In the current climate, academic medical institutions everywhere are having to grapple with the culture of their organization as it relates to inclusion and diversity within their faculty, staff and medical trainees, as well as the widespread implications of not having a diverse staff. Despite national initiatives to increase the diversity of the health care workforce, certain groups remain underrepresented.
Although institutions everywhere are looking for ways to systematically increase diversity and improve the experience of underrepresented minorities in the health field—both as medical professionals and as patients—one woman turned to a tried-and-true method: building relationships.
According to the CDC, there are five broad categories that determine health, including social factors. It’s well-established that social determinants of health—such as education, food security, access to health care, living conditions and social support—have significant bearing on the health outcomes of ethnic minorities and their communities.
Ethnic minorities experience vast health disparities, including lower access to health care and higher mortality rates. For example, black women are three times more likely to die in childbirth than white mothers. Black Americans also have less access to health care in general, as they are two times more likely to not have health insurance.
“There is substantial research on health inequity and health disparities,” says Artina Dawkins, PhD, founder and program manager of the Kennedy-Hopkins Scholars Mentor Program at Wake Forest School of Medicine. “That research provides significant evidence for the importance of a diverse physician workforce.”
Studies have established that a diverse medical workforce can address health disparities, including a study that found that the mortality rate of Black newborns decreased 39% to 58% when Black physicians were in charge of the births. As minority groups make up an increasingly large segment of the U.S. population, addressing health disparities becomes more pressing.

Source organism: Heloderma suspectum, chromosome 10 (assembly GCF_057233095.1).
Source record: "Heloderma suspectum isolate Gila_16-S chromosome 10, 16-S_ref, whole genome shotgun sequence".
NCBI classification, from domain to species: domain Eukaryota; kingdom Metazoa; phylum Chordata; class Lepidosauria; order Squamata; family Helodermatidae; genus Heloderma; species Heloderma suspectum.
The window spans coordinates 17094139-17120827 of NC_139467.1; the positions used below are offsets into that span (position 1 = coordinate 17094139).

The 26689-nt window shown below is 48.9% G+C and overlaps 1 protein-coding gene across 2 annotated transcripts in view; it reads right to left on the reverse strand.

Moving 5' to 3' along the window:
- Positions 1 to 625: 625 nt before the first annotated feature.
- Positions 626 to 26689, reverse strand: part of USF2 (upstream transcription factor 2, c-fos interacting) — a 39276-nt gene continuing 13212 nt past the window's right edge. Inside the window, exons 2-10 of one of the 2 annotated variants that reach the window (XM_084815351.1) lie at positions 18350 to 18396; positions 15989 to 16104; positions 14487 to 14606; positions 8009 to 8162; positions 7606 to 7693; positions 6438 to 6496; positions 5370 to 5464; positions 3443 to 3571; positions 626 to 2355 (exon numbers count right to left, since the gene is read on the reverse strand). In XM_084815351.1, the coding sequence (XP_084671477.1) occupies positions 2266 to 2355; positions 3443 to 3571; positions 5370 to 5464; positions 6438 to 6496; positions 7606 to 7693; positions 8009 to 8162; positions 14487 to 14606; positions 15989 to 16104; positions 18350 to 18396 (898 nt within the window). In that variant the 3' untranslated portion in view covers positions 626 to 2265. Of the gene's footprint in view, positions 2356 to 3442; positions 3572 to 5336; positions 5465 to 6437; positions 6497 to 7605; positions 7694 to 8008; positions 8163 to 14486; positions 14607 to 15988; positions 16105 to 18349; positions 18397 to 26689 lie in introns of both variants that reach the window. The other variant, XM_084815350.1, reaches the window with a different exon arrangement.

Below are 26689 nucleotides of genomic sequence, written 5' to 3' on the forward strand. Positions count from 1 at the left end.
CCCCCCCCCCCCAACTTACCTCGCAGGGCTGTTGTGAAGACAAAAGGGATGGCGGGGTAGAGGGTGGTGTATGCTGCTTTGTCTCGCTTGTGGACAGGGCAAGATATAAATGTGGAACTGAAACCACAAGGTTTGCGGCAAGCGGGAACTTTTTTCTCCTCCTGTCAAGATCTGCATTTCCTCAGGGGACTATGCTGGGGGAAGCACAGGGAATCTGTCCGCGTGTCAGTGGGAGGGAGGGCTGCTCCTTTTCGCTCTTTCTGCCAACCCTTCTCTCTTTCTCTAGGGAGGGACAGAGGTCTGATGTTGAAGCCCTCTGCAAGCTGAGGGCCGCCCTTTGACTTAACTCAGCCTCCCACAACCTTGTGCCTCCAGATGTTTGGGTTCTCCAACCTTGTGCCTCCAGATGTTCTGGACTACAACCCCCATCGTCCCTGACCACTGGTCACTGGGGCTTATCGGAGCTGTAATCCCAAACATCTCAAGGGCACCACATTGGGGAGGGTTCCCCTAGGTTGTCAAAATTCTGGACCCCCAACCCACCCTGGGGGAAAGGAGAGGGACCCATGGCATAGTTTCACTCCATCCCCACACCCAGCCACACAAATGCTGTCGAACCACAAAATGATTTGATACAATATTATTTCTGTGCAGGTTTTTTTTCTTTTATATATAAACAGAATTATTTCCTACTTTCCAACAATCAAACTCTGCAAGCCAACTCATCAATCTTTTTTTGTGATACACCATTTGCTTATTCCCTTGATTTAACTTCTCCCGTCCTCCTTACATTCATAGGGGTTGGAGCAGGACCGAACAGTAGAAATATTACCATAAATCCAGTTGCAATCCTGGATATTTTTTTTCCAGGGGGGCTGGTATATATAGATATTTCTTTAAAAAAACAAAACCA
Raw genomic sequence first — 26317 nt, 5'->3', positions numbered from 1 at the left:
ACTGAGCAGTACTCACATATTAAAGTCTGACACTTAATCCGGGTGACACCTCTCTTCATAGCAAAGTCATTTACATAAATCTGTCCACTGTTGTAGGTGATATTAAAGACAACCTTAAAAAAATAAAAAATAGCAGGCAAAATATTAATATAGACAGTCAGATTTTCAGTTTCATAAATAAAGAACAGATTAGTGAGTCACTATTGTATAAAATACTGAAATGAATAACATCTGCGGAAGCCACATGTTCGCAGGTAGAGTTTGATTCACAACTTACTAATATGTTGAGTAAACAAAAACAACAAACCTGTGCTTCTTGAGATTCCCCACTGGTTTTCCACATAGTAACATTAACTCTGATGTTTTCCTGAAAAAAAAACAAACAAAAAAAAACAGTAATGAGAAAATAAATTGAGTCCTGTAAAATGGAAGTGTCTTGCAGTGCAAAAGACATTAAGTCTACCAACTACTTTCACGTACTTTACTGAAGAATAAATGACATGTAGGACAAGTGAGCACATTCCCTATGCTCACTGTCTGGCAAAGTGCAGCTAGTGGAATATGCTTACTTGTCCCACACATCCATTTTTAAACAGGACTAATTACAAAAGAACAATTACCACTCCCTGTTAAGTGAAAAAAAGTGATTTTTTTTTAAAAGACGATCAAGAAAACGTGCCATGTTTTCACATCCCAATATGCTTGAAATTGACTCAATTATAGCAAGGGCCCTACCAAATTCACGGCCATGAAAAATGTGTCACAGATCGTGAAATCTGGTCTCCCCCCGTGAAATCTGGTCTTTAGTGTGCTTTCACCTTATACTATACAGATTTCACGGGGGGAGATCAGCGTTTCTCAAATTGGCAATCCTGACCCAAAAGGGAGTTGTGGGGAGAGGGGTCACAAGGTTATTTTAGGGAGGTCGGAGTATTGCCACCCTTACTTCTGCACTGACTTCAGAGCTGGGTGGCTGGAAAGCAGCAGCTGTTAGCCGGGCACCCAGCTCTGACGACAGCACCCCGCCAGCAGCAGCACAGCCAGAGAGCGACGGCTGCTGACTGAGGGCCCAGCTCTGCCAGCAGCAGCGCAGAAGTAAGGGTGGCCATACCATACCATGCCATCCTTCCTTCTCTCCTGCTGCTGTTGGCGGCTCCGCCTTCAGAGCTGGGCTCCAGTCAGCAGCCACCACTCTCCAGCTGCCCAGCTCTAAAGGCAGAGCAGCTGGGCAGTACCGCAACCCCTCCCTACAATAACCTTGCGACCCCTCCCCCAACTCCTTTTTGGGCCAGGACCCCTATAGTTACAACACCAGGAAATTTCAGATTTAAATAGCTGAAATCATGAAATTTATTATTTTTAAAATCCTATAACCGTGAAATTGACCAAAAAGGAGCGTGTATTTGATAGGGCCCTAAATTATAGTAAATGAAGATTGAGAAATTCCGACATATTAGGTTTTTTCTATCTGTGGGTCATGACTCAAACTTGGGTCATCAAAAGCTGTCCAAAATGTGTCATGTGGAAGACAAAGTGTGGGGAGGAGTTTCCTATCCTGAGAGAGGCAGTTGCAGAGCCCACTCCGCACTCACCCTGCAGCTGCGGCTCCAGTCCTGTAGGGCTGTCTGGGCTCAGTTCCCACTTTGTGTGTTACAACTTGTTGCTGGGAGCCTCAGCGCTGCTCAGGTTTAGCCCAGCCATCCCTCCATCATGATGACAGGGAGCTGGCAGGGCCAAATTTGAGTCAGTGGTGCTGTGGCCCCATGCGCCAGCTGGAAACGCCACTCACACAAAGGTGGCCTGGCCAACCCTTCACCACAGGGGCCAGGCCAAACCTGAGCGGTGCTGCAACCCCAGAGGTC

The need to diversify the physician workforce is trickling down to medical education. The American Association of Medical Colleges (AAMC) has published data indicating the lack of diversity in practicing physicians and medical school faculty, and accrediting bodies such as the Liaison Committee on Medical Education and the Accreditation Council on Graduate Medical Education are developing policies that encourage medical education programs to recruit diverse workforces.
A Dearth of Diversity
Dawkins first came to Winston-Salem as an undergraduate majoring in biology at Wake Forest University. Two years after graduation, Dawkins joined Wake Forest Baptist Health as a lab technician. In time, Dawkins grew into new roles, including residency program manager and co-director of diversity and inclusion for the Orthopaedic Surgery Department and serving as affiliate faculty for the Maya Angelou Center for Health Equity.
Artina Dawkins, PhD, founder and program manager of the Kennedy-Hopkins Scholars Mentor Program at Wake Forest School of Medicine
Working closely with residents in these roles, Dawkins noticed a trend. Year after year, residents, fellows and faculty would come and go, but the diversity—or lack thereof— remained the same.
This problem stayed with Dawkins for years as she mulled over potential solutions to the challenges she saw underrepresented minority (URM) residents and fellows facing. Across the nation, URM trainees and medical professionals report additional challenges during training such as differing expectations and social isolation they experience in a manner that non-minorities do not.